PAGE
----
We help women break free from violence and rebuild their lives.

911 shouldn’t get you evicted

Call the police from your rental unit when domestic violence threatens, and you may save your life, but at the cost of your home.

A recent case in the Chicago suburbs prompted lawyers from two CFW grantee organizations to sound the alarm on the unintended side-effects of crime-free housing laws. An article, published in the Chicago Daily Law Bulletin, outlines how the ordinances that many Illinois municipalities have on the books are lumping victims and perpetrators, and forcing women to choose between safety and homelessness. Attorney Lorie Chaiten is the director of the reproductive rights project for the American Civil Liberties Union of Illinois; attorney Kate Walz is the director of housing justice for the Sargent Shriver National Center on Poverty Law.

A women’s network can save a woman’s life

Leona is a resident of Teresa’s Interim Housing at Deborah’s Place which is a temporary housing program that provides women a safe, structured community of women.

“I used to hear people say ‘the grass is greener on the other side,’ and I never understood what it meant.”

Leona has endured it all: sexual abuse, a miscarriage at age 14, homelessness, addiction, a suicide attempt, and beatings so severe that she once woke up in the hospital, unsure how she had gotten there.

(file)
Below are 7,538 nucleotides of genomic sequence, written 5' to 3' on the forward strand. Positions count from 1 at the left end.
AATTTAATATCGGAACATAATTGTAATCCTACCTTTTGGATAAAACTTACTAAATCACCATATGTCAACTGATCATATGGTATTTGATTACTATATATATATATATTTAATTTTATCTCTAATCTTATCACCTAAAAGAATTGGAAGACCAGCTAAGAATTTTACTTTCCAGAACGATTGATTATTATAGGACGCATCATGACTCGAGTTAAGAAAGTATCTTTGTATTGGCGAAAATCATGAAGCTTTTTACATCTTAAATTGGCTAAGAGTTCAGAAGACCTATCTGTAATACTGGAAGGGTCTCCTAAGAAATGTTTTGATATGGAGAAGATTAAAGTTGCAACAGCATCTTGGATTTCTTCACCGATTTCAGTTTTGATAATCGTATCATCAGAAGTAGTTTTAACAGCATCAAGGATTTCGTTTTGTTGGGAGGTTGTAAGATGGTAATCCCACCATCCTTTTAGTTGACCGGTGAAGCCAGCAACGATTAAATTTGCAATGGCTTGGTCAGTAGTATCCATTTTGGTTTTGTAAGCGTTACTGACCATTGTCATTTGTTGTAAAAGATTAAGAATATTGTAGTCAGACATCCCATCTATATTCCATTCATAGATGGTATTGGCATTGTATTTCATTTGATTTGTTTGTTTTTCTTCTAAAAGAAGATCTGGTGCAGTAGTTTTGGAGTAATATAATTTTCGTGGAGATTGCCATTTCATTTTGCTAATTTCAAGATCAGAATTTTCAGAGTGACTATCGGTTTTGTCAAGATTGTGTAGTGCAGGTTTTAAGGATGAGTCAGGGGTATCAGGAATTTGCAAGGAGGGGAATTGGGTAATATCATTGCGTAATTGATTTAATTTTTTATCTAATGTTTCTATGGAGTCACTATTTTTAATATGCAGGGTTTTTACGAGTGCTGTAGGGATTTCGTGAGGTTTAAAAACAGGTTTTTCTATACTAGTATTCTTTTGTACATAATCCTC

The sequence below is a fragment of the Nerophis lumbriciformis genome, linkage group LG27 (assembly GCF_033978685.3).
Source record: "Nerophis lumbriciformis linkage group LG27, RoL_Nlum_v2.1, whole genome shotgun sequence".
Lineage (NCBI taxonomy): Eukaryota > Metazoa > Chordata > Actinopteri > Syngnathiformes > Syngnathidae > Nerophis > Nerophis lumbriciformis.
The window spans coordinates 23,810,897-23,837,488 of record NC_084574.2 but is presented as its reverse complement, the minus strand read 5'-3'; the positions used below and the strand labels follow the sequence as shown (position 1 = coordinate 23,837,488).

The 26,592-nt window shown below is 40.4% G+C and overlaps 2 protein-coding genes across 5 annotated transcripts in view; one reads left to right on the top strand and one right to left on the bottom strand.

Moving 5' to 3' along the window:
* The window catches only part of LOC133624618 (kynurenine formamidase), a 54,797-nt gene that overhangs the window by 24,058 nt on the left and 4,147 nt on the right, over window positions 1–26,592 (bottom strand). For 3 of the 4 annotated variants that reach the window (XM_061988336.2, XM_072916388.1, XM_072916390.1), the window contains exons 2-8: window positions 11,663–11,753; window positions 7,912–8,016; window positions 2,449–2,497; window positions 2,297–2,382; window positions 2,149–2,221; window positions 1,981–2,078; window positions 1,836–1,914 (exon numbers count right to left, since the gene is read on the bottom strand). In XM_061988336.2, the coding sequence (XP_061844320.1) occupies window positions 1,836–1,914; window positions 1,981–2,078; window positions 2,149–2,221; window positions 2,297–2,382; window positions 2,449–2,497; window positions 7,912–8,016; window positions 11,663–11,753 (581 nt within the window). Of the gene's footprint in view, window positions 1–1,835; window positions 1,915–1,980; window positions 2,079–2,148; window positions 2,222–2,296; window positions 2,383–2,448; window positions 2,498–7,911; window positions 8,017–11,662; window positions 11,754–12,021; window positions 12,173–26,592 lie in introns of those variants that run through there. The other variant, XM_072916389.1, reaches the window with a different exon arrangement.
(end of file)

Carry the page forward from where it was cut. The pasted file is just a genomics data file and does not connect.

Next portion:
“I felt like I was fighting a losing battle,” she says.

Things finally began to turn around when Leona found Teresa’s Interim Housing at Deborah’s Place, a CFW- supported program within the Eleanor Network.

Teresa’s provides what’s called supportive housing—a safe, structured community where residents and staff work together to meet goals such as a permanent place to live, employment, reunification with family, improved health, and education. The access to case management, therapy, education, and employment services gives women like Leona the stability and skills to make, find, and maintain their independence.

One of those skills, for example, is saving for the future. At Teresa’s, a Savings Incentive Program (SIP) pairs lessons on budgeting with a reward for success: a $.50 match for every $1 a woman is able to save during her time in the program. Leona has saved nearly $900 to date, money she’s earned through on-the-job training with CleanSlate, another CFW-supported organization. CleanSlate trainees keep sidewalks, parkways, and public gardens clean while getting experience with the basic competencies needed for workplace success: responsibility, reliability, teamwork.

Comprehensive support—whether it comes from a single program or through links with other programs, like those of the Eleanor Network—dramatically increases a woman’s odds of success. In fiscal year 2013, fully 76 percent of Teresa’s participants left the program for permanent housing. That’s 20 percentage points higher than the Chicago average for interim housing, and it makes Teresa’s a model for interim housing agencies across the city.

For Leona, who “graduated” from interim housing to a permanent spot at Deborah’s Place, the next goal is a GED and a permanent job. And with her life back on track, she understands just what “the grass is greener” means.

"For me, it means I had to turn the soil and change so I could grow. The grass really is greener on the other side.”